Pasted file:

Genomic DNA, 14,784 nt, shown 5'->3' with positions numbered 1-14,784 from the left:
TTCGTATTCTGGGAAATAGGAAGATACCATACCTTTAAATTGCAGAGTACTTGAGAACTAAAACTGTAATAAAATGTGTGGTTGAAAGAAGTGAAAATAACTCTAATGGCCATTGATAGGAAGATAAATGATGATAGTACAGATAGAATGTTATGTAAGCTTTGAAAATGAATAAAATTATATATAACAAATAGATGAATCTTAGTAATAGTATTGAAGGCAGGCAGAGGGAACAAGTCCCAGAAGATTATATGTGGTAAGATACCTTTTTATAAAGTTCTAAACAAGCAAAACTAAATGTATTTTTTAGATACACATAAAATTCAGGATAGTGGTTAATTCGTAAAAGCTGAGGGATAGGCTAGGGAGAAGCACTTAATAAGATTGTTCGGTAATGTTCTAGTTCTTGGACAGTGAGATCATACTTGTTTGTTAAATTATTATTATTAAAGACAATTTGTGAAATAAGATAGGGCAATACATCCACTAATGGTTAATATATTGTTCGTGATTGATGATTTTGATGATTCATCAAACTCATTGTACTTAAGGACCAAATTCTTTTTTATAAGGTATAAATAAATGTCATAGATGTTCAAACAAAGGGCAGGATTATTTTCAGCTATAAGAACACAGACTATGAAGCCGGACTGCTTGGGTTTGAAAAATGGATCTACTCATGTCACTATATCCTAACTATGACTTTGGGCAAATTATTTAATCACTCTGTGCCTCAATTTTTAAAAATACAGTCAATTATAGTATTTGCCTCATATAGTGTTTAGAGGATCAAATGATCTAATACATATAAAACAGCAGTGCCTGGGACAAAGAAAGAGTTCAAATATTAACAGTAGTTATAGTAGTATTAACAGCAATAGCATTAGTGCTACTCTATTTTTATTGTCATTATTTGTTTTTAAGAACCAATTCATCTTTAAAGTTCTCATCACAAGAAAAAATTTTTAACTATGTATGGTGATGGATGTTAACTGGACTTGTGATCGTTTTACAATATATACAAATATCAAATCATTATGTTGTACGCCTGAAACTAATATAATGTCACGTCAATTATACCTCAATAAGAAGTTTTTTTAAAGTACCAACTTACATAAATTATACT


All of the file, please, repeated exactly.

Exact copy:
Genomic DNA, 14,784 nt, shown 5'->3' with positions numbered 1-14,784 from the left:
TTCGTATTCTGGGAAATAGGAAGATACCATACCTTTAAATTGCAGAGTACTTGAGAACTAAAACTGTAATAAAATGTGTGGTTGAAAGAAGTGAAAATAACTCTAATGGCCATTGATAGGAAGATAAATGATGATAGTACAGATAGAATGTTATGTAAGCTTTGAAAATGAATAAAATTATATATAACAAATAGATGAATCTTAGTAATAGTATTGAAGGCAGGCAGAGGGAACAAGTCCCAGAAGATTATATGTGGTAAGATACCTTTTTATAAAGTTCTAAACAAGCAAAACTAAATGTATTTTTTAGATACACATAAAATTCAGGATAGTGGTTAATTCGTAAAAGCTGAGGGATAGGCTAGGGAGAAGCACTTAATAAGATTGTTCGGTAATGTTCTAGTTCTTGGACAGTGAGATCATACTTGTTTGTTAAATTATTATTATTAAAGACAATTTGTGAAATAAGATAGGGCAATACATCCACTAATGGTTAATATATTGTTCGTGATTGATGATTTTGATGATTCATCAAACTCATTGTACTTAAGGACCAAATTCTTTTTTATAAGGTATAAATAAATGTCATAGATGTTCAAACAAAGGGCAGGATTATTTTCAGCTATAAGAACACAGACTATGAAGCCGGACTGCTTGGGTTTGAAAAATGGATCTACTCATGTCACTATATCCTAACTATGACTTTGGGCAAATTATTTAATCACTCTGTGCCTCAATTTTTAAAAATACAGTCAATTATAGTATTTGCCTCATATAGTGTTTAGAGGATCAAATGATCTAATACATATAAAACAGCAGTGCCTGGGACAAAGAAAGAGTTCAAATATTAACAGTAGTTATAGTAGTATTAACAGCAATAGCATTAGTGCTACTCTATTTTTATTGTCATTATTTGTTTTTAAGAACCAATTCATCTTTAAAGTTCTCATCACAAGAAAAAATTTTTAACTATGTATGGTGATGGATGTTAACTGGACTTGTGATCGTTTTACAATATATACAAATATCAAATCATTATGTTGTACGCCTGAAACTAATATAATGTCACGTCAATTATACCTCAATAAGAAGTTTTTTTAAAGTACCAACTTACATAAATTATACT